For the past 15 years, former LCD Soundsystem frontman James Murphy has been working on a way to make New York City subway turnstiles beep more melodically. "Each turnstile emits its own beep, all of which are slightly out of tune with one another, creating a dissonant rubbing-Styrofoam-on-glass squeak in stations all around New York City," Murphy wrote on his "Subway Symphony" plan website. "It's kind of horrible."
Now that the Metropolitan Transit Authority, which runs the city's subway, has decided to update its system, Murphy is proposing a new melodic approach to subway beeps. The turnstiles currently emit between one to three high-pitched sounds as a notice to the blind on whether they can proceed or need to swipe their MetroCard again.
Murphy says his Subway Symphony is a low-cost plan that would give each turnstile swipe a three-to-five-note sequence that would harmonize with other turnstiles. The producer was inspired to embark on the project after hearing the easygoing sounds of the Tokyo subway and Barcelona airport. The Wall Street Journal posted a streaming clip of how it would sound.
"We really don't care," MTA spokesman Adam Lisberg commented on the Journal's Murphy story, though he added that the LCD Soundsystem alum's idea was "very cool." The problems with implementing Murphy's plan are both financial and the time it would take to dismantle each of New York's 3,289 turnstiles to update them "for an art project." Murphy has countered that since the turnstiles are being updated anyway, it would be easy to install new sound chips during renovations.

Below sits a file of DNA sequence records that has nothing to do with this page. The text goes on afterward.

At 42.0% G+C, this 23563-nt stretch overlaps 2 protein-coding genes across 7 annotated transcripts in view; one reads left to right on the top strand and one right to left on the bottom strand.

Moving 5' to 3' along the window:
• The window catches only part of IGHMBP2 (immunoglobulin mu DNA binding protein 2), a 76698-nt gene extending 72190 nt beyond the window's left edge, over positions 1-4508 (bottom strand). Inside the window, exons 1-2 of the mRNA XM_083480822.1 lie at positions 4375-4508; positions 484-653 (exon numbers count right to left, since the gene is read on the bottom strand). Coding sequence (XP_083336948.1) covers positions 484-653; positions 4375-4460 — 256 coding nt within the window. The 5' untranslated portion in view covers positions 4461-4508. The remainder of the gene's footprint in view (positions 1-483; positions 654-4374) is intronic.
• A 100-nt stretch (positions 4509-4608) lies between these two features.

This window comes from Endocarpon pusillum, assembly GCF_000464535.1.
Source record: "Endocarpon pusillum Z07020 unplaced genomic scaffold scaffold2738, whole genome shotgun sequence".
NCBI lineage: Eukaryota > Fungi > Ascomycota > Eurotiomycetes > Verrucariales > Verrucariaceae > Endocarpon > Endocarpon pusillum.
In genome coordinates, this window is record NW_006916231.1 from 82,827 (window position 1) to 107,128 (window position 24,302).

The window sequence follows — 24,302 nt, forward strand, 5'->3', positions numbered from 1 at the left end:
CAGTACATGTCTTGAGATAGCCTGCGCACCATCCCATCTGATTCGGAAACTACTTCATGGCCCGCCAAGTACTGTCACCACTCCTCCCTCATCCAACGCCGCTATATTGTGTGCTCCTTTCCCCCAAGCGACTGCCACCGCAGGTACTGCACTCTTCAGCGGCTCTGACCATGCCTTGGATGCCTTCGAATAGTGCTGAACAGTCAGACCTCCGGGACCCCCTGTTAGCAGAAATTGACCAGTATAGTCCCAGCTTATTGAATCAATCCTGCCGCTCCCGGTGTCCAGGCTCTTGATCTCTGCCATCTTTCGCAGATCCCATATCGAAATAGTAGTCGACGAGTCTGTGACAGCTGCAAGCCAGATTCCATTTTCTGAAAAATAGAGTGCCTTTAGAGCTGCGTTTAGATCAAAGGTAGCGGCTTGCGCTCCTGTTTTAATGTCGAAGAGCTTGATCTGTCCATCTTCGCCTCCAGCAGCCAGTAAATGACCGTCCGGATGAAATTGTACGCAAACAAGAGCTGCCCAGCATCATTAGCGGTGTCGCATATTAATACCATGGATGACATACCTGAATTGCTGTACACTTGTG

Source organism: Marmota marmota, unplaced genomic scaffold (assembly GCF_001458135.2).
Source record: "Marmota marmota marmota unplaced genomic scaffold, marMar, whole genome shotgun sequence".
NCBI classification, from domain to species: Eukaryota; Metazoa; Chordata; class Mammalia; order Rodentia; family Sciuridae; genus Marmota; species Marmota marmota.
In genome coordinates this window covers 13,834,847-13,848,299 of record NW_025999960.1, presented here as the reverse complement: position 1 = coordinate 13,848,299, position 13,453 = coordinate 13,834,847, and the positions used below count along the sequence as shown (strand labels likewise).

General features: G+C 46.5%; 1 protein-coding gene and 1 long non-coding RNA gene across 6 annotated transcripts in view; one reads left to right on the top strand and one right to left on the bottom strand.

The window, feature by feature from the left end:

The MTA is currently working on a $900,000 a year project to revamp turnstile locations. By 2019, it hopes to update them so that riders could use their phones or electronic chip–enabled cards and keys to pass through turnstiles instead of swiping MetroCards.
Murphy had previously sought a meeting with Mayor Michael Bloomberg to discuss the matter, but never got his foot in Gracie Mansion. He's hoping he will have better luck with Bloomberg's successor, Bill de Blasio. "If the mayor wanted this to happen, I know there's someone who could make this work," Murphy said. (The Journal quoted one of Bloomberg's deputy mayors who said that the mayor would have no sway over the MTA, since it is a state agency and not a part of the New York City government.)
Murphy has said that if the MTA were to green-light his plan, he would drop everything to make it work. "If it doesn't happen I'll be broken-hearted," he said.